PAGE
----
In this age of trolls and bots and digital impostors, words like “crank” and “bully” seem impossibly antiquated, like labels from the black-and-white TV era. “Scoundrel” almost qualifies as a term of endearment — culturally insensitive, for the purveyors of disinformation who parade with grim delight in the virtual public square.
A more precise language is called for, a typology of lying and cheating that includes everyone, and sharpens the boundary between garden variety corner-cutting and deeper personality problems.
In a new paper, a team of researchers in Spain has made a good start, producing a rough field guide of lying and cheating patterns, at least among participants in simple lab experiments.
“In this paper we find three different profiles of dishonesty and cheating, and within each profile, two distinct types,” said David Pascual-Ezama, the study’s lead author who is a behavioral economist in the business school at Universidad Complutense de Madrid.
Psychologists have studied dishonesty, in various ways, from the field’s inception, and found that, like most socially censored acts, it has developmental payoffs, as well as obvious risks. Children learn to keep a secret about age 6 or 7, for example, and learning the requisite skills of deception is a part of typical development, the beginnings of a psychological identity.
In recent decades, business-minded psychologists have investigated dishonesty in more transactional settings. How often do people lie about simple things, like a coin flip, when a dollar is on the line? How about $5 or $10? What specific circumstances make people less likely to lie?
Nina Mazar, a professor of marketing at Boston University’s school of business, has found in experiments that people are less likely to lie when forced to directly contradict a statement that is true than when allowed to fudge. “Think of an empty tax form, asking your level of income,” Mazar said. “You’re more likely to be dishonest about the income in that situation” than if the form includes accurate estimates that you are invited to correct.
The new research, led by Pascual-Ezama, Beatriz Gil-Gomez de Liano of Universidad Autónoma de Madrid and Drazen Prelec of the Massachusetts Institute of Technology, falls squarely in this economics tradition. In one experiment, they instructed some 180 adult participants to perform a single coin flip, electronically, and report the outcome. If it was heads, the individual won $5; if it was tails, the person received nothing.
Unbeknown to the participants, the researchers could track each toss. Once the trial was run, the researchers factored out everyone who got lucky and flipped heads on the one try. The rest of the participants fell into several distinct groups.
About 20% were honest: They flipped tails and reported tails. Ten percent flat-out lied: They rolled tails and reported heads, for the $5 reward. A third group didn’t bother to roll at all, and reported heads — they were “radically dishonest,” as the authors phrased it in their paper.
And then there were those, about 8%, who flipped multiple times until they got heads, and reported that result, to collect the money. This group was labeled “cheating nonliars.”
“This group is the most interesting to us,” Pascqual-Ezama said. “They’re willing to cheat, but they don’t lie about the last roll.”
The mentality behind this behavior is most likely somewhere contained in the ancient wisdom that holds: “Heads I win, tails you lose.”
But it also fits well into a vast literature detailing the many psychological outs that people give themselves when cutting corners or breaking rules, small and large. Beginning in the 1990s, psychologist Albert Bandura called these rationalizations “moral disengagement.” It’s a process of preserving self-respect by justifying cheating or worse, with thoughts such as “Everyone cheats, why should I be shortchanged?”; or “The larger mission is more important than some small infraction.”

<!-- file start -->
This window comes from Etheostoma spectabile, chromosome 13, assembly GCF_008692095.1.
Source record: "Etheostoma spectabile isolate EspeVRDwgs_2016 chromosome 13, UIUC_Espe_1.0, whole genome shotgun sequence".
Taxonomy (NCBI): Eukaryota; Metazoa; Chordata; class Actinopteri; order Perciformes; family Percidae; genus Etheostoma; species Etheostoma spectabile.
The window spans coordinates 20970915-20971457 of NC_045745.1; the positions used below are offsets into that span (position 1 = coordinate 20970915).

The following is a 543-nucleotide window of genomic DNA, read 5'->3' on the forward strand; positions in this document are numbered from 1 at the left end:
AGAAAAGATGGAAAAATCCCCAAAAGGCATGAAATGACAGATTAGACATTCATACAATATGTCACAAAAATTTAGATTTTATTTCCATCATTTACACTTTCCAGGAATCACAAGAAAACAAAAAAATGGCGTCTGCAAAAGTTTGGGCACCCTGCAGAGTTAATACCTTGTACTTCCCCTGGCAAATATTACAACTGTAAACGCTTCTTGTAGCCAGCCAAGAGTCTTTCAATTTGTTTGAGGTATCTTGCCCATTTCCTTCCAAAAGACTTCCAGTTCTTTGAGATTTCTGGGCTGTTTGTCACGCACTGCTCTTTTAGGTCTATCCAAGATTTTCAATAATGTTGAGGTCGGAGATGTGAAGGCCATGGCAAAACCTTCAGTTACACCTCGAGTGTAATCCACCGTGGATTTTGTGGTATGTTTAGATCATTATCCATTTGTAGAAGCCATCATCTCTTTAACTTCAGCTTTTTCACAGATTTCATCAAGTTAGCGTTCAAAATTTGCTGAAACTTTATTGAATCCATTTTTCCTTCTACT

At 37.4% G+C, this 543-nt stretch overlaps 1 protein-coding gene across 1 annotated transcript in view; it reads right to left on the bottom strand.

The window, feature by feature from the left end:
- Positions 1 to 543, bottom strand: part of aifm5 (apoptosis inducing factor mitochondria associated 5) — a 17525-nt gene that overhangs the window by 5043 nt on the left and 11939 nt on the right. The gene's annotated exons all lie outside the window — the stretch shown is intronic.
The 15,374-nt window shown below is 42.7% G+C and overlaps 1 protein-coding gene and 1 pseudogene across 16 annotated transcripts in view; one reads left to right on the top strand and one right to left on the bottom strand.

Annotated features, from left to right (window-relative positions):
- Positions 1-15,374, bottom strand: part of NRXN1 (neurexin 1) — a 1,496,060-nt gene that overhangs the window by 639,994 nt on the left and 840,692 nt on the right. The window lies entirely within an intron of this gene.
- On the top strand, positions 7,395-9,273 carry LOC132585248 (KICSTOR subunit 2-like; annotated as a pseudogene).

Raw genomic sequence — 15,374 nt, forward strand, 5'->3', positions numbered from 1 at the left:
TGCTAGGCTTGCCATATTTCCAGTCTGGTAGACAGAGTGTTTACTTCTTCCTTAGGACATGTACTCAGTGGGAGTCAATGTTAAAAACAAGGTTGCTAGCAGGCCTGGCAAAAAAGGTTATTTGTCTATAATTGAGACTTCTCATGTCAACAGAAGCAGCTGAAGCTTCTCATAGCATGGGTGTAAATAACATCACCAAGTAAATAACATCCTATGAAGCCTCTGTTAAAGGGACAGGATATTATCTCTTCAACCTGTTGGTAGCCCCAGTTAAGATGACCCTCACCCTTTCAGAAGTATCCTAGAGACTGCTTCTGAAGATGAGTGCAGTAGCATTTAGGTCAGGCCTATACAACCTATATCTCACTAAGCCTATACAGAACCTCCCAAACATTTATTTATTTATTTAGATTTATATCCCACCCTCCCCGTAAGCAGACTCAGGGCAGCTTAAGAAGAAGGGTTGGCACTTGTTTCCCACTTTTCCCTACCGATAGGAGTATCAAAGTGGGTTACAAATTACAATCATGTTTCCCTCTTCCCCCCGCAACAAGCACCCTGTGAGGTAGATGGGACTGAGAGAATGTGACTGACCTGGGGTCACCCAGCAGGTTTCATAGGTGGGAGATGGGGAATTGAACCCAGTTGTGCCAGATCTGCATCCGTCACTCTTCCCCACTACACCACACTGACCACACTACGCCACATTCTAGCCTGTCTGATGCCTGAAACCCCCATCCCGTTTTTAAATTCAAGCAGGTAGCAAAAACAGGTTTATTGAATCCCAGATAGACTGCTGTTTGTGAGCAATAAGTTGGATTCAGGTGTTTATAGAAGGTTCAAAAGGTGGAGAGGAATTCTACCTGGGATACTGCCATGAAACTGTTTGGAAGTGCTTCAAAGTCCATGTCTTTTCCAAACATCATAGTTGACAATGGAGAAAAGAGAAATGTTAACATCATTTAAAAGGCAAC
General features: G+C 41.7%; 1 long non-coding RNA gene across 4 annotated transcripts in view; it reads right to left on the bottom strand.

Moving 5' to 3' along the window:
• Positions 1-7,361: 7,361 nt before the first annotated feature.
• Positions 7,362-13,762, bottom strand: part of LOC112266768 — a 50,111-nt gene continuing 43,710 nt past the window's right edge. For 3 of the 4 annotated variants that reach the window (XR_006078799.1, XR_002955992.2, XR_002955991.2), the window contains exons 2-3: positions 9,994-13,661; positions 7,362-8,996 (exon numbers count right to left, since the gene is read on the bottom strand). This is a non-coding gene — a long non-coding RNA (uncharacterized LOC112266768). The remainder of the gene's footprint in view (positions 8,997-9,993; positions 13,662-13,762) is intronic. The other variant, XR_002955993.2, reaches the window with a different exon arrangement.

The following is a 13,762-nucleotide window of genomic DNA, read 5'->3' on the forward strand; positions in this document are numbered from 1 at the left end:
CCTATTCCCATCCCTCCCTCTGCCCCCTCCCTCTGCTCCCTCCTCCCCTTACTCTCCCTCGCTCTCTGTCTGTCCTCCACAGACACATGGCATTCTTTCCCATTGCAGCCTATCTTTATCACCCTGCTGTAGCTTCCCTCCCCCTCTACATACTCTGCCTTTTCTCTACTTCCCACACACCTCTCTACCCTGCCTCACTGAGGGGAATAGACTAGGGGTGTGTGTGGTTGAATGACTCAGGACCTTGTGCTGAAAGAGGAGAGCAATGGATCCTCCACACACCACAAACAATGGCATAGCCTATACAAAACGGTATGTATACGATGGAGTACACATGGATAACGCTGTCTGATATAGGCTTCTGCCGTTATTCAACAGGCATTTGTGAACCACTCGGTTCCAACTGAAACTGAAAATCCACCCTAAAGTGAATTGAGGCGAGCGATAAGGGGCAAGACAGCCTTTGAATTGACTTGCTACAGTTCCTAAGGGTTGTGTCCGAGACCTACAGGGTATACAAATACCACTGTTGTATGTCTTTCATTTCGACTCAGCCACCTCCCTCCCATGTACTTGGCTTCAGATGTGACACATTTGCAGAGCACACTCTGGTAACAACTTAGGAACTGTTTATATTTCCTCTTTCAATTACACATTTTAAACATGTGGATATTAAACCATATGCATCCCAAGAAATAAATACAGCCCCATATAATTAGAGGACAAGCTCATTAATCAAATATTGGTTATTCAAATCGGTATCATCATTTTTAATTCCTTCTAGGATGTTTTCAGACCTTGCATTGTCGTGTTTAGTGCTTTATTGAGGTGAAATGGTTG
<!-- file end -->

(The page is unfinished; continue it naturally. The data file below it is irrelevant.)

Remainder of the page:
More recently, Mazar and Dan Ariely, a psychologist at Duke, have enriched this theory, with a concept called Self-Concept Maintenance. “These are the various psychological tricks, if you will, we play on ourselves to justify lying and cheating,” Mazar said.
In the new research, cheating in (presumed) private was one thing; but, for the “cheating nonliars,” lying about it entailed another, slightly higher threshold. “Cheating participants who toss multiple times are failing only to follow instructions to the letter,” the paper concludes, whereas lying “is a signal of a general character trait, namely, that one is willing to state something that is false for a monetary benefit.”
Finally, the Spanish and American researchers ran an additional experiment, with another 170 participants, this time giving them a (digital) die to roll; a roll of one earned $1, a roll of two earned $2, and so on; a roll of six was unlucky and netted nothing. A similar breakdown emerged of honest people, liars, multiple rollers and the “radically dishonest” — the 8% who didn’t bother to roll at all and simply put their hand out.
But this time there was a wrinkle. Within each dishonest category, some people went for the full $5 while others modulated, going for $3 or $4. These people earned the label “submaximizing” — they knowingly broke the rules but didn’t want to max out the reward. “The fact that they did not claim the maximum reward outcome may provide some protection” to their self-concept, the authors write.
Pascual-Ezama said that coin flips and dice rolls are hardly a reliable guide for how people will behave out in the world, where they face much greater, and often competing, social and professional pressures. Cheating on a dice roll, with few consequences, is a far different decision than cheating on a spouse, or lying about results to a boss.
Still — that 8%. That group could reveal clues about the developmental and childhood sources of compulsive lying-cheating syndrome.